Michelle Williams - Journey to Freedom

Michelle Williams
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In the recording industry, it is not unusual for an artist to go on a “hiatus.”  Sometimes a hiatus signals a simple break from the stresses of the business, an unforeseen transition due to change of management or record label or simply a time of musical and personal reflection.  In other words, a hiatus can usher in a special sense of freedom while preparing to climb to the next artistic level.  That is what appears to be the scenario that applies to Michelle Williams, who was already experiencing a very satisfying solo recording chapter that balanced her gospel roots and channeled her R&B/pop diva days with Destiny Child.  Her first three CDs over the past 12 years (Heart to Yours, Do You Know and Unexpected) consistently registered enviable placements on the Billboard Charts in either Christian, R&B or Gospel.   Despite parting ways with her long time management company after her 2008 dance-flav

In the recording industry, it is not unusual for an artist to go on a “hiatus.”  Sometimes a hiatus signals a simple break from the stresses of the business, an unforeseen transition due to change of management or record label or simply a time of musical and personal reflection.  In other words, a hiatus can usher in a special sense of freedom while preparing to climb to the next artistic level.  That is what appears to be the scenario that applies to Michelle Williams, who was already experiencing a very satisfying solo recording chapter that balanced her gospel roots and channeled her R&B/pop diva days with Destiny Child.  Her first three CDs over the past 12 years (Heart to Yours, Do You Know and Unexpected) consistently registered enviable placements on the Billboard Charts in either Christian, R&B or Gospel.   Despite parting ways with her long time management company after her 2008 dance-flavored Unexpected, which produced the top 5 hits “We Break the Dawn” and “The Greatest,” Williams proceeded forward by sketching out what her fourth album would feel and sound like – an inspirational and praise mix showcasing her confidence in several genres. 

Compared to her earlier work, which was piloted by production team that included Solange Knowles and Tommy Sims, Williams chose one producing sensation in Harmony Samuels (Arianna Grande, Keysia Cole, i.e.) whose personable touch has accented and/or remixed many of pop and R&B’s hit makers in the U.K. and the U.S.   The hiatus finally wrapped up when Williams signed with gospel music institution Light Records/E-One, the label that once housed Andrae Crouch and The Winans, for the release of her highly anticipated fourth project, Journey to Freedom.  

Journey to Freedom, which made waves well before its release with three advance singles (two that reached in the top twenty-five on the Gospel charts), absolutely follows the protocol that Williams and Samuels envisioned: it is a musically enriching disc encompassing spiritually charged themes of freedom along with a healthy balance of energetic and quieter tracks. 

An old friend, Eric Dawkins from Dawkins & Dawkins, joins Williams on the funky R&B/EDM- fueled, “Need Your Help,” about staying patient so one can stay in His will.  One of Journey’s singles, “Fire,” bounces all the way with a reggae/R&B swagger, leading up to a gospel choir climax.  “Fall” has guest performer Tye Tribbett’s in your face fingerprints with its hip-hop machine gun beats, chants of “Lord let Your glory fall” and Lecrae dropping some sound scriptural advise: “Know they say that when two or three get together/ Your presence is there forever.”   Williams breezes through the well-crafted, uplifting pop of “In the Morning,” a song that could easily find a home in the Contemporary Christian market. “Say Yes” is Williams’ millennium spin on the Nigerian gospel treasure, “When Jesus Say Yes,” surrounded by Samuels’ modern yet infectious beats and solid solo contributions by Destiny Child partners Beyonce & Kelly Roland.   There are a couple of blemishes on Journey, such as “Just Like You,” with its over synthesized and thin vocal production, and the lame “put your hands up in the air” choruses on an otherwise resurgent, “Yes,” with lively Soca hooks and Williams’ soulful praise leads.   Yet whether the tempo or genre, Williams’ strongest asset is her honey-tinged voice that resonates sincerity in what she personally stands for, especially when she reaches for her reflective side.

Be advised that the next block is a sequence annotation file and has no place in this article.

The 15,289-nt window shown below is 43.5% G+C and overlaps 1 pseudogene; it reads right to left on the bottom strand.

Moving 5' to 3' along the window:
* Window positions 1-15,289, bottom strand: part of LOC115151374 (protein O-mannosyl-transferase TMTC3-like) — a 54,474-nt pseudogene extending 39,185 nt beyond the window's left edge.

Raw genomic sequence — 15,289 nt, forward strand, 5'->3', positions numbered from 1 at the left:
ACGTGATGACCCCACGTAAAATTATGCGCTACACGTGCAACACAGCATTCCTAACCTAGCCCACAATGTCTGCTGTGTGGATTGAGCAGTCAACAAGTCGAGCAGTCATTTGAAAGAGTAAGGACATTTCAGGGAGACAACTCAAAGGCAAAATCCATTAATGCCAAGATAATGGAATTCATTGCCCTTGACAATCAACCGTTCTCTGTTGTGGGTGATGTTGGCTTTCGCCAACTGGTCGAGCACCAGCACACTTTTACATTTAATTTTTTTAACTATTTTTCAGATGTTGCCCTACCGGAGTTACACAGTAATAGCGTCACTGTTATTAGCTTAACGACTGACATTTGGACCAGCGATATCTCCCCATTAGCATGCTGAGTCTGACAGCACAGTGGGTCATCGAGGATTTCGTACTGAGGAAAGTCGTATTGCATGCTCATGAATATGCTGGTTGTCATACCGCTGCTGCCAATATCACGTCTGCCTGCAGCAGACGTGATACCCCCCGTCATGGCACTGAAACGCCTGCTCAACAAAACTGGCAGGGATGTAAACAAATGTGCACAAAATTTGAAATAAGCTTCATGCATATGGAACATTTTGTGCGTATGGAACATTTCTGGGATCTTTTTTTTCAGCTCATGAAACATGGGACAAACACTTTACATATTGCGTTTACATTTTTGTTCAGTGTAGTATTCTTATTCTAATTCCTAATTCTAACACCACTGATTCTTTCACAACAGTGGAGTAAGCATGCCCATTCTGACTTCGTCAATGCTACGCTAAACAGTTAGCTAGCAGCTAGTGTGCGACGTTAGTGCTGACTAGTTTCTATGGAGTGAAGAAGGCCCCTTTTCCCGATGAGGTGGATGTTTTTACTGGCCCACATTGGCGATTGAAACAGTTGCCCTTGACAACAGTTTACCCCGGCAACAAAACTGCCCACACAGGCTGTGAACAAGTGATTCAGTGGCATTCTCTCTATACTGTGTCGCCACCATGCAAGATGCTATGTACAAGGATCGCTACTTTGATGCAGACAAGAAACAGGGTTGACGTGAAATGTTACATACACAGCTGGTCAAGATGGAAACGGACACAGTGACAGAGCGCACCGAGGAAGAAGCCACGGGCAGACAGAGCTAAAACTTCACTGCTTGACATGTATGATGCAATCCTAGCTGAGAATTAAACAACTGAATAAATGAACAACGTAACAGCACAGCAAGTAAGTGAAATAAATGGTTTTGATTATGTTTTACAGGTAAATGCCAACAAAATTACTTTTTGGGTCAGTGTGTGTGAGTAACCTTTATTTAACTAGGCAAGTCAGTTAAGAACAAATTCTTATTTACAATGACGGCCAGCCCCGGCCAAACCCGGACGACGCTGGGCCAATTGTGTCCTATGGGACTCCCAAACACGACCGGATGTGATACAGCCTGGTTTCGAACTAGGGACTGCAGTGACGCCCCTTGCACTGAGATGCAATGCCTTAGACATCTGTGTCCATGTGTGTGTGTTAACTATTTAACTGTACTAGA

“Everything” examines Williams’ personal emotional journey, with a declaration of how God is “a present help in time of trouble.”  The slow burning, intense sophisticated seventies soulful canvas of “If We Had Your Eyes,” is a captivating duet where Williams and Fantasia sing about seeing ourselves through Jesus’ life perspective.  Williams’ evokes a raw passion on “Free,” conveying the struggles of breaking life’s chains that can bind: “How did I get here?/Where did I lose it?”

This Journey to Freedom is by far Williams’ best body of work, a personal cleansing that further amplifies her dexterity with multiple genres.  Michelle Williams’ half-dozen year hiatus away from the studio has served its purpose: she has emerged as an artist clearly traveling on her own artistic road to freedom, and delivering an album that was well worth the wait.  Solidly Recommended

By Peggy Oliver

 
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